Uptimize is the leading corporate training company uniquely focused on neurodiversity at work. We have always had a unique perspective on this emergent field, through working with organizations around the world on their own neuroinclusion journeys, as well as through our deep connections with academia and the neurodistinct community. Last year in 2021, we saw the emergence of a number of key trends – here, we are making our industry predictions for what should be another exciting growth year for neuroinclusion in 2022.
The 7 neurodiversity at work trends Uptimize predicts for 2022:
- Neurodiversity consistently included in the larger DEI and workplace wellbeing conversations. It is increasingly recognized that making efforts to include different thinkers is vital, with immediate benefits on hiring, culture and psychological safety, and more. Neurodiversity will no longer be a niche or overlooked category, but will continue to receive a substantial “seat at the table” at upcoming HR & DEI conferences, podcasts and webinars.
- Full scale, enterprise-wide neuroinclusion initiatives. The earliest neurodiversity programs followed the disability hiring paradigm – focused, targeted hiring initiatives designed to hire and retain ‘new’ sources of talent. Three factors have led to the scope of neuroinclusion initiatives now being far broader: 1) the rise of empowered neurodistinct self-advocacy (see below), with increasing recognition of the neurodiversity already present in the organization; 2) the successes of these early programs and recognition that neuroinclusion benefits everybody; and 3) the extent and scale of talent challenges facing organizations today like the “War for talent” and “the Great Resignation”, that require talent solutions at scale to combat.
- More data. As more and more organizations embrace neuroinclusion, and share their findings and results, we will continue to see both qualitative and quantitative evidence of both the social and business case for greater (and urgent) neuroinclusion.
- The emergence of the ‘Head of Neurodiversity’ role. Initial initiatives were often staffed by executives often with demanding “day jobs”. As the coverage and reach of neurodiversity initiatives necessarily grows, we are beginning to see senior executives in full time roles as neurodiversity “Czars” in their organizations, with unprecedented resources and mandates to drive neuroinclusion.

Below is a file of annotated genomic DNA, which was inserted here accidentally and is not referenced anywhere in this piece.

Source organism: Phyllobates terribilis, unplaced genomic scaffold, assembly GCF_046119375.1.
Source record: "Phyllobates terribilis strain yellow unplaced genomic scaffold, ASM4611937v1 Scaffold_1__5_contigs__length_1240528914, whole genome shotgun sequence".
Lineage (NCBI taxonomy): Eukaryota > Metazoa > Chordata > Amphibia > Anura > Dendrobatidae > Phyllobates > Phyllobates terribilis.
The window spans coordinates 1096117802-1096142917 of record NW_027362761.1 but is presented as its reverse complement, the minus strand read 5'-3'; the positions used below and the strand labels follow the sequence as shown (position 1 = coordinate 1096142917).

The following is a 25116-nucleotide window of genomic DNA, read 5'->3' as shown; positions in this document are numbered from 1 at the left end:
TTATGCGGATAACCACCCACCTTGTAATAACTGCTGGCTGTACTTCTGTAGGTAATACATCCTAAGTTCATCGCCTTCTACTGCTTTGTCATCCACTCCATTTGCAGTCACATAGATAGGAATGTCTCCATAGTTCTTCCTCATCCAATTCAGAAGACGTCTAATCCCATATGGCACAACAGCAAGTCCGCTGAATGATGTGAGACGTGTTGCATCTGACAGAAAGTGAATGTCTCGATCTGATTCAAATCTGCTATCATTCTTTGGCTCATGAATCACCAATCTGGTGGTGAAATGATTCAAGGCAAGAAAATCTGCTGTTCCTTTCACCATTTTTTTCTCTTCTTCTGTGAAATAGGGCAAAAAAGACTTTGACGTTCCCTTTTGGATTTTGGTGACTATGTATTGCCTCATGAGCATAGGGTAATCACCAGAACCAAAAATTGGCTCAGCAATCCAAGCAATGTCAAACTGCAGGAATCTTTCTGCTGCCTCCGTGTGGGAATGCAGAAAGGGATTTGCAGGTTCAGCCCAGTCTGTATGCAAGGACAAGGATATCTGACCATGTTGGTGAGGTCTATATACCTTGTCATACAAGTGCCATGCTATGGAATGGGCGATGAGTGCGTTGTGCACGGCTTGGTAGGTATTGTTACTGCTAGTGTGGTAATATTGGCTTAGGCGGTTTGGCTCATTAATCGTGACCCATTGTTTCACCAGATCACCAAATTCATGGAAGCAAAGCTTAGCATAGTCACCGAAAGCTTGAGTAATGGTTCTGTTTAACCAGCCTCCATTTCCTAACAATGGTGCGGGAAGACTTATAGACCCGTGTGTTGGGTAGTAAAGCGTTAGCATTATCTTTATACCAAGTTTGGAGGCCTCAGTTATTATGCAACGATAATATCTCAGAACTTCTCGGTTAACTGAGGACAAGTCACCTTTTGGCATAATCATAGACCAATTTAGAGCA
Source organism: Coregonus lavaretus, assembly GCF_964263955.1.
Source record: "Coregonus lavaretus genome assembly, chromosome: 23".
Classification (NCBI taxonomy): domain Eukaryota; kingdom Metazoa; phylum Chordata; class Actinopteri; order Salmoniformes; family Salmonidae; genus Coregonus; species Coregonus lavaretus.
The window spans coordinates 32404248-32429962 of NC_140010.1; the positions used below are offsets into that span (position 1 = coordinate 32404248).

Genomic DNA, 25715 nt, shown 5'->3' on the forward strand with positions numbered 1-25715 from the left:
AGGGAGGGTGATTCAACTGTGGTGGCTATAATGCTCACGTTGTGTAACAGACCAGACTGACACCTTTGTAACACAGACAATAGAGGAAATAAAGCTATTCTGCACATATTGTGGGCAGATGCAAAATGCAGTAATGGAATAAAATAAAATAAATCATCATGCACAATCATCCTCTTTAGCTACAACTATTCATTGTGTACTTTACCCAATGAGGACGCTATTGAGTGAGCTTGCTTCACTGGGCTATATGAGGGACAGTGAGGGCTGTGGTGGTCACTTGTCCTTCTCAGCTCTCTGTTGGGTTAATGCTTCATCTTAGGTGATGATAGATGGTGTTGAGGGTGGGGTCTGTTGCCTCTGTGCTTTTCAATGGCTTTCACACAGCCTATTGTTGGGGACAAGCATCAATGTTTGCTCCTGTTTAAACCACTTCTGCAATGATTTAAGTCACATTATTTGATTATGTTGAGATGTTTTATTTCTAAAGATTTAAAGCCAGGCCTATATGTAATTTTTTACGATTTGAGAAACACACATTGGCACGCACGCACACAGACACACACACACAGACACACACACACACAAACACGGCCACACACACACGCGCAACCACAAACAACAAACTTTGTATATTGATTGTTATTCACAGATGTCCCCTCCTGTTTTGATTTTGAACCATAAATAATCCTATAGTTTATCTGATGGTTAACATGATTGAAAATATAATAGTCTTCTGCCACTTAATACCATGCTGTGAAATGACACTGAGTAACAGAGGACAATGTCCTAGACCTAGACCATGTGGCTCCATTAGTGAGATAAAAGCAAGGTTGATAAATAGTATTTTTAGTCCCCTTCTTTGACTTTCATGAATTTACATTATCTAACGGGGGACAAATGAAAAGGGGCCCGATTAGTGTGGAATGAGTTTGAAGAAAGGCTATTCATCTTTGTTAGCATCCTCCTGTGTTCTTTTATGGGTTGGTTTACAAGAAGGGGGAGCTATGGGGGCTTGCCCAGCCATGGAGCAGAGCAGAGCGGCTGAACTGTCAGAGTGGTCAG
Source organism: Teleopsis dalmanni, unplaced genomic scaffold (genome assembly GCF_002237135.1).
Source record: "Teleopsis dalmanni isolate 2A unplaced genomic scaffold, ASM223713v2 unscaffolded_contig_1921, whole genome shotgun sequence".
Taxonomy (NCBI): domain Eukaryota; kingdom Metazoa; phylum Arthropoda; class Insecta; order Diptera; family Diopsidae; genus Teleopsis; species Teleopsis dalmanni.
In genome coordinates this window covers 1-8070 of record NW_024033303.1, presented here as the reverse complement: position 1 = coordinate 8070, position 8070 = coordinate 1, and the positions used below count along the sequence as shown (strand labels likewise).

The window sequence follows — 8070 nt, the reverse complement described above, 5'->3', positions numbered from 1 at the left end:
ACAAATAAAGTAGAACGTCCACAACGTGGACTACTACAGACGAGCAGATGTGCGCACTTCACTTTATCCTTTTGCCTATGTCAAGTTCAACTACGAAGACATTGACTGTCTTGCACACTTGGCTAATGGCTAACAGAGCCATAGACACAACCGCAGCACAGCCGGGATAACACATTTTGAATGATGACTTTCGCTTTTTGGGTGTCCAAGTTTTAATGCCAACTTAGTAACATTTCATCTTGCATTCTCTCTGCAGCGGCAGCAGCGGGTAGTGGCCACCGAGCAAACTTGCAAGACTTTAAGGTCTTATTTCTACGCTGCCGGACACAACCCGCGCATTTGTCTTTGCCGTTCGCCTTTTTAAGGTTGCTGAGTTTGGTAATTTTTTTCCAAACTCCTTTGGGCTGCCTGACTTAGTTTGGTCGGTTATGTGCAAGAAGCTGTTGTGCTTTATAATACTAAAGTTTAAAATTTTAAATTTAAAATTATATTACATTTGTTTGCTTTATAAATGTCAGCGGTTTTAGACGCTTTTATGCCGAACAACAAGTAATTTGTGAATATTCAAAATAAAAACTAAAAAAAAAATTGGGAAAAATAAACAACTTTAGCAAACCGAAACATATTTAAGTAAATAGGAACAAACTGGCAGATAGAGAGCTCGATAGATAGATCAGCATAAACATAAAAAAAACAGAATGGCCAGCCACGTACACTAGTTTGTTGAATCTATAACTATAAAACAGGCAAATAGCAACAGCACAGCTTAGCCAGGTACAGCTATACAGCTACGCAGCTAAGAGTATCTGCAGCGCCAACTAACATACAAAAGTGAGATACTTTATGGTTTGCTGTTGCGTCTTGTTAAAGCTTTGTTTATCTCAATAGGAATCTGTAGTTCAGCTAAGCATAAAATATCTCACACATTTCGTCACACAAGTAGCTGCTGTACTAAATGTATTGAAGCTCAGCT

- The continued rise of self-advocacy. As mentioned above, the rise of the neurodiversity ERG has been one of the most important and notable trends over the past 24 months, and this is likely to continue as organizations address this gap, and as existing ERG members move firms and look to build new groups at a new employer. Such self-advocacy continues to play a vital role both in advocating for bottom-up change, and in shaping and guiding that change, hence…
- “Nothing about us without us”; neurodistinct employees taking a key role in their own organization’s initiative. Effective neurodiversity initiatives require the active participation and or/leadership from the neurodistinct community in the organization. Champions like Nat Lyckowski (IBM), Austin Aja (Salesforce), and Rachel Craddock (Thales) are all examples of neurodistinct professionals that have taken key roles in their organization’s neurodiversity initiative. All have become influential leading voices in the field both internally and externally to their own employer.
- Greater upstream support for neurodistinct students. Undergraduates who identify as having a disability or different thinking styles make up a significant portion of the upcoming graduating class (nearly 20%), and campus recruiters cannot ignore this untapped workforce. Landmark College and Stanford have programs training and matching students with positions, and we will see an increase in 2022.
According to Forbes, the neurodiversity movement came of age in 2021. Is your company embracing and leveraging the unique strengths that your neurodistinct employees bring? Uptimize’s neurodiversity training helps organizations achieve greater “neuroinclusion” – helping them hire untapped talent, create better places to work, and leverage true “diversity of thought”.